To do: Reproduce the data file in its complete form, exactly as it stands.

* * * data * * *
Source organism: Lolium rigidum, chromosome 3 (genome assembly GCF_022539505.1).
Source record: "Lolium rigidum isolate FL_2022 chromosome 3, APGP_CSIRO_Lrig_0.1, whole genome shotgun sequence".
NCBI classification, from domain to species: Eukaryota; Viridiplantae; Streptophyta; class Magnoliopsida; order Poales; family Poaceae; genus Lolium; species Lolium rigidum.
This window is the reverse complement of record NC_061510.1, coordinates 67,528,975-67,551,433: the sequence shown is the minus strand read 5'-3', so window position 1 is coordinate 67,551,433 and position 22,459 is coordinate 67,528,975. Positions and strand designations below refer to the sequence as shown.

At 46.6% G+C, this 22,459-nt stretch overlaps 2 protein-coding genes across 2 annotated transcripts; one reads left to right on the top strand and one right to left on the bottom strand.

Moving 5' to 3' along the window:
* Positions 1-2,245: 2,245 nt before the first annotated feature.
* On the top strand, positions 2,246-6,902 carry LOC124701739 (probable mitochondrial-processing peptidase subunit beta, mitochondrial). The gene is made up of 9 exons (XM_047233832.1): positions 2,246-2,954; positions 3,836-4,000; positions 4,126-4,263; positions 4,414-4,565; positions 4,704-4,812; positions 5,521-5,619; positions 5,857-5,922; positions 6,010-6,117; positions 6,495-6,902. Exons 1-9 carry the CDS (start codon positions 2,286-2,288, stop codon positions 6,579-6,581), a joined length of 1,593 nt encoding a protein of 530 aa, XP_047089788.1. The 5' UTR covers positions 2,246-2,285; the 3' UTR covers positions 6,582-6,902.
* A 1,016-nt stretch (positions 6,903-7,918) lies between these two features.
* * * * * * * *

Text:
Source organism: Lolium rigidum, chromosome 3 (genome assembly GCF_022539505.1).
Source record: "Lolium rigidum isolate FL_2022 chromosome 3, APGP_CSIRO_Lrig_0.1, whole genome shotgun sequence".
NCBI classification, from domain to species: Eukaryota; Viridiplantae; Streptophyta; class Magnoliopsida; order Poales; family Poaceae; genus Lolium; species Lolium rigidum.
This window is the reverse complement of record NC_061510.1, coordinates 67,528,975-67,551,433: the sequence shown is the minus strand read 5'-3', so window position 1 is coordinate 67,551,433 and position 22,459 is coordinate 67,528,975. Positions and strand designations below refer to the sequence as shown.

At 46.6% G+C, this 22,459-nt stretch overlaps 2 protein-coding genes across 2 annotated transcripts; one reads left to right on the top strand and one right to left on the bottom strand.

Moving 5' to 3' along the window:
* Positions 1-2,245: 2,245 nt before the first annotated feature.
* On the top strand, positions 2,246-6,902 carry LOC124701739 (probable mitochondrial-processing peptidase subunit beta, mitochondrial). The gene is made up of 9 exons (XM_047233832.1): positions 2,246-2,954; positions 3,836-4,000; positions 4,126-4,263; positions 4,414-4,565; positions 4,704-4,812; positions 5,521-5,619; positions 5,857-5,922; positions 6,010-6,117; positions 6,495-6,902. Exons 1-9 carry the CDS (start codon positions 2,286-2,288, stop codon positions 6,579-6,581), a joined length of 1,593 nt encoding a protein of 530 aa, XP_047089788.1. The 5' UTR covers positions 2,246-2,285; the 3' UTR covers positions 6,582-6,902.
* A 1,016-nt stretch (positions 6,903-7,918) lies between these two features.